A home daycare can be a way to combine a desire to stay at home with your own children with a need to earn a decent income. Since the laws governing home daycares are different from state to state, it is important to discover and follow the ones in your state. Georgia's laws are available at the National Resource Center for Health and Safety in Child Care and Early Education website.
Home daycares in Georgia must have a certificate of registration from the state. No one inspects or interrogates you before you get a Georgia certificate of registration. They are issued when you apply and agree to the terms. It is a "self-certification" process. This certificate obliges the home daycare provider to do certain things within the first year of operations. It also constitutes "consent to entry" for state and local authorities. When the home daycare relocates to a new house because the provider moves, for example, the original certificate of registration becomes invalid. A new one must be requested.
In Georgia, registered home daycares may serve between three and six paying children in addition to the children who live in the home or who are related to the home daycare provider. The number of staff members correlates to the number of children in the home. One employee can legally handle up to three babies in the home daycare under the age of 12 months or up to six children who are three years old but over one year. If the children in the home daycare are older than five, one employee must be hired for every eight children (the regulations apply to schools and group daycares also which may have more children involved.)
Georgia limits the total number of children who are allowed to be present at the home daycare to 12 children under the age of 13 or to one child for every 35 square feet. This applies to the children who are paying to attend the home daycare and to the children who live there or who are visiting. If the home daycare provider wants to enroll more than six paying children, Georgia law requires it to be certified as a group daycare. This designation has additional restrictions about how large the facility must be.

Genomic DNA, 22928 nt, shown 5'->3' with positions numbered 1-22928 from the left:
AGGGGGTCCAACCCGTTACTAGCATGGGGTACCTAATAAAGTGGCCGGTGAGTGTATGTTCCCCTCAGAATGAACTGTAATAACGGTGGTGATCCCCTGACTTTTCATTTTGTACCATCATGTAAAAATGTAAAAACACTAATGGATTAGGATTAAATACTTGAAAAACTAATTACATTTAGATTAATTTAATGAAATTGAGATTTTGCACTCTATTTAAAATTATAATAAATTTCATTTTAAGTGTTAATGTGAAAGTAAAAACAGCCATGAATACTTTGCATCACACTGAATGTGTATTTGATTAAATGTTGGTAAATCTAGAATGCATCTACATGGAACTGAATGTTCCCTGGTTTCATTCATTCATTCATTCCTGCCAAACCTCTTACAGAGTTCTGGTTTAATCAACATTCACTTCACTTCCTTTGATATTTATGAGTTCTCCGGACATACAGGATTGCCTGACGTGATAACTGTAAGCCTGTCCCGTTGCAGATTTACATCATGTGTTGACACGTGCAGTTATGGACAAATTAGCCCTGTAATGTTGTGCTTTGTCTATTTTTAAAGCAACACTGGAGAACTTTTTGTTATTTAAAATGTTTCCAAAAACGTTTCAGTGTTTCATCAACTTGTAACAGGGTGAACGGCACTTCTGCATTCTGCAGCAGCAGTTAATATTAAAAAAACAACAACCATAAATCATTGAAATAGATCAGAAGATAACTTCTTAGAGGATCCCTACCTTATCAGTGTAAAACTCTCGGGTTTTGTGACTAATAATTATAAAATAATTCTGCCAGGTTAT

Daycare providers have to be at least 21 years old in Georgia. They also must have a high school diploma or a GED. Home daycare providers and their employees must also pass a fingerprint check and a preliminary records check to make sure that there is no history of criminal behavior. The provider must have no physical or mental disabilities that would impair her ability to care for the children. These requirements are similar to those imposed on teachers. If the children in the daycare will be playing in water that is deeper than two feet, one of the supervisors must have lifeguard training. Someone on staff must also have current CPR training. Within one year of receiving certification as a Georgia home daycare, the daycare provider has to obtain ten hours of training in child development, helath, child abuse and neglect issues, or business.
Certified Georgia home daycares have to keep a set of specific records on the children who attend. These include records about their identification, shots, medical conditions, medications that they take on a daily basis, and information about any allergies. Emergency permissions as well as permission slips for the daycare staff to take the children off site must also be on file. These records as well as the daycare premises can be inspected at any time after a certificate of registration has been obtained. Georgia law also gives the parents of the children in the daycare total access to the facilities when their children are present.
Lesley Barker, director of the Bolduc House Museum, authored the books "St. Louis Gateway Rail—The 1970s," published by Arcadia, and the "Eye Can Too! Read" series of vision-related e-books. Her articles have appeared in print and online since the 1980s. Barker holds a Bachelor of Arts in sociology from Washington University and a Master of Arts in Teaching from Webster University.